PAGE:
Sri Lanka accused of "ethnic cleansing" in Tamil areas
Aid officials, human rights workers and community leaders in Sri Lanka say Tamils are being driven out of areas in the northeast of the country by killings and kidnappings carried out by pro-government militias. They charge the government has simultaneously encouraged members of the Sinhalese majority in the south to relocate to the vacated villages.
One foreign charity worker told Britain's Daily Telegraph the number of Tamils disappearing in and around Trincomalee, 50 miles south of the final conflict zone in Mullaitivu, has been increasing in the last three months. Some of the missing were found dead with signs of torture.
Another anonymous aid worker said the killings were part of a strategy to drive out the Tamils. "Eastern province is vulnerable, there's cleansing by the Sinhalese. There will be more problems with land grabbing. The demography changes and the Tamils who are the majority will soon become a minority," he said.
He claimed many villagers had moved out after the army declared their land to be part of a "high security zone," while Sinhalese had been given incentives to move in to provide support services to new military bases. Many Tamils sold their homes and land at below-market prices after members of their families had been killed or had disappeared, he added.
One western human rights worker said Tamils in and around Trincomalee were terrified because they believed the police were either complicit in, or indifferent to, the numbers disappearing or found dead. "There's no investigation. It's a climate of terror and impunity," he said.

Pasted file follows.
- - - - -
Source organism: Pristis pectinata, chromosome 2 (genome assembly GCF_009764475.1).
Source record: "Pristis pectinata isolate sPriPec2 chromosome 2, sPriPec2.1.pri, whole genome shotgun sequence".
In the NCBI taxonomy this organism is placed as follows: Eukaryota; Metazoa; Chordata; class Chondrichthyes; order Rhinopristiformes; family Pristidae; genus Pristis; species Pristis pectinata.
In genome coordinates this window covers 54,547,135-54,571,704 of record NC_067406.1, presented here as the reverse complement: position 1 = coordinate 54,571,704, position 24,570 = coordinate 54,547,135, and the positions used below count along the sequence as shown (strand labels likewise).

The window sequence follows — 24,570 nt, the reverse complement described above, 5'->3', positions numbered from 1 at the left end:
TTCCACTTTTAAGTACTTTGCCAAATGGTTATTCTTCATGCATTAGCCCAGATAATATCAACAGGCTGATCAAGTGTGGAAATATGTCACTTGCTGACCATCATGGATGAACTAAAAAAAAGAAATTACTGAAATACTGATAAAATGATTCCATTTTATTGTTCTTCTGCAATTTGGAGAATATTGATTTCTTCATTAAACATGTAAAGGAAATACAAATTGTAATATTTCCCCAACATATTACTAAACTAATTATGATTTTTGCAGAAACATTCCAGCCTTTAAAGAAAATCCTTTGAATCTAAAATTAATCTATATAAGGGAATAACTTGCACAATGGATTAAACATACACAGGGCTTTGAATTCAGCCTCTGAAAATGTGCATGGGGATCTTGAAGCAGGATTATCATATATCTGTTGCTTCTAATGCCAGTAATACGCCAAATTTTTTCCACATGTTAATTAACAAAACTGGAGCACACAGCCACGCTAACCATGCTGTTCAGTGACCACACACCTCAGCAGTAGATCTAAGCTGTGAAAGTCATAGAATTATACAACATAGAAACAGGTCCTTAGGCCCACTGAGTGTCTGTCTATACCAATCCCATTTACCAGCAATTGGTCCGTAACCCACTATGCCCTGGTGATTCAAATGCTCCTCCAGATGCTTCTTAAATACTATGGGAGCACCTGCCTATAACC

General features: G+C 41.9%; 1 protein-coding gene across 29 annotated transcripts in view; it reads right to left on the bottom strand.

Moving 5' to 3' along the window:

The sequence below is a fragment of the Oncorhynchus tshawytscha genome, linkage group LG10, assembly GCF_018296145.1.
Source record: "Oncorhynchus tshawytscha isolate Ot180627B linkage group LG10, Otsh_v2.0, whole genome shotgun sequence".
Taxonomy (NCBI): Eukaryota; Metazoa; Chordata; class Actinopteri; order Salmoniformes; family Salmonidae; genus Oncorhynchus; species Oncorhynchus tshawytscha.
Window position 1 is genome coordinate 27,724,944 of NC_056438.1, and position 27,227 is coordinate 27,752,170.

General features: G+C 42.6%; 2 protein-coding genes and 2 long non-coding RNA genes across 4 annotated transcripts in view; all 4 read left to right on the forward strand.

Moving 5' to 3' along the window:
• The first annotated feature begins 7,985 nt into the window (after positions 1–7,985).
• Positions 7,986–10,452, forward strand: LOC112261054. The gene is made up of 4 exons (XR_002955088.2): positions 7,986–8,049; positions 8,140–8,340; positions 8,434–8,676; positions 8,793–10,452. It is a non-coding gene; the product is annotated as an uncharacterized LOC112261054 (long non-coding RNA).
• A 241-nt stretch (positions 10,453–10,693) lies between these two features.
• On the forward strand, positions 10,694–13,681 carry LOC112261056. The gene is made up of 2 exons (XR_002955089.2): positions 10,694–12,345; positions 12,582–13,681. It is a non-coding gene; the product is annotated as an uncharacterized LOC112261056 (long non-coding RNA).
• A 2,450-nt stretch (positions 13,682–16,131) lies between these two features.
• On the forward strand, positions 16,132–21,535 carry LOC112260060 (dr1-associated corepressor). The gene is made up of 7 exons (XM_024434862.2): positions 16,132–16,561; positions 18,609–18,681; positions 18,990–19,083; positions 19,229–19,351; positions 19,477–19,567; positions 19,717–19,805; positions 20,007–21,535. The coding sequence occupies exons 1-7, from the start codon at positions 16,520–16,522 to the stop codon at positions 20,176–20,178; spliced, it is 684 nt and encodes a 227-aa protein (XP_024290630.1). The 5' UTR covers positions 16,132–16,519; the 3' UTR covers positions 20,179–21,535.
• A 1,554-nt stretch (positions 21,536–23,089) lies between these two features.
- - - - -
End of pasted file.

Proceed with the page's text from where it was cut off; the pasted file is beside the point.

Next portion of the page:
A local campaigner for the families of the disappeared said the killings were speeding the flight of Tamils from the area. "When there's a killing other Tamils move out. Who goes to the Sinhalese police? You either live under threat or you move out," he said.
He said much of the "ethnic cleansing" was being done in the name of economic development—with Tamil villagers being moved out to make way for new roads, power plants and irrigation schemes. Sinhalese workers are being drafted with incentives including free land and housing. "Thousands of Sinhalese are coming in, getting government land and government assistance from the south. It's causing huge tensions," he said.
He and others fear this model will now be applied to the island's north, where the final army onslaught to defeat the Tamil Tigers left 95% of the buildings demolished or heavily damaged.
Since the victory earlier this month, President Mahinda Rajapaksa's government has been under pressure to "win the peace" with a generous development package for Tamils in the north. Ministers have said they want to break the identification of the Tamils with the northern and eastern provinces and integrate them into the Sinhalese majority population throughout the country.
In Colombo, billboard posters have contrasted the "divided" pre-victory Sri Lanka, with the Tamil north and east shaded red, and the "united" post-war island. Ministers have said billions of dollars will be needed to rebuild the area's roads, buildings, schools, hospitals and water, electricity and communications infrastructure. Community leaders and Tamil politicians fear this will mean a further influx of Sinhalese.
R. Sampanthan, the parliamentary leader of the Tamil National Alliance and an MP for Trincomalee, shared these fears. A new road is being built from Serubilla, a Sinhalese village in Trincomalee district, to Polonaruwa, a Tamil village, serving as an artery for new Sinhalese families in the northeast. "It's ethnic cleansing, and we're concerned that this is what they will also do in the north," he said. (TamilNet, May 26)
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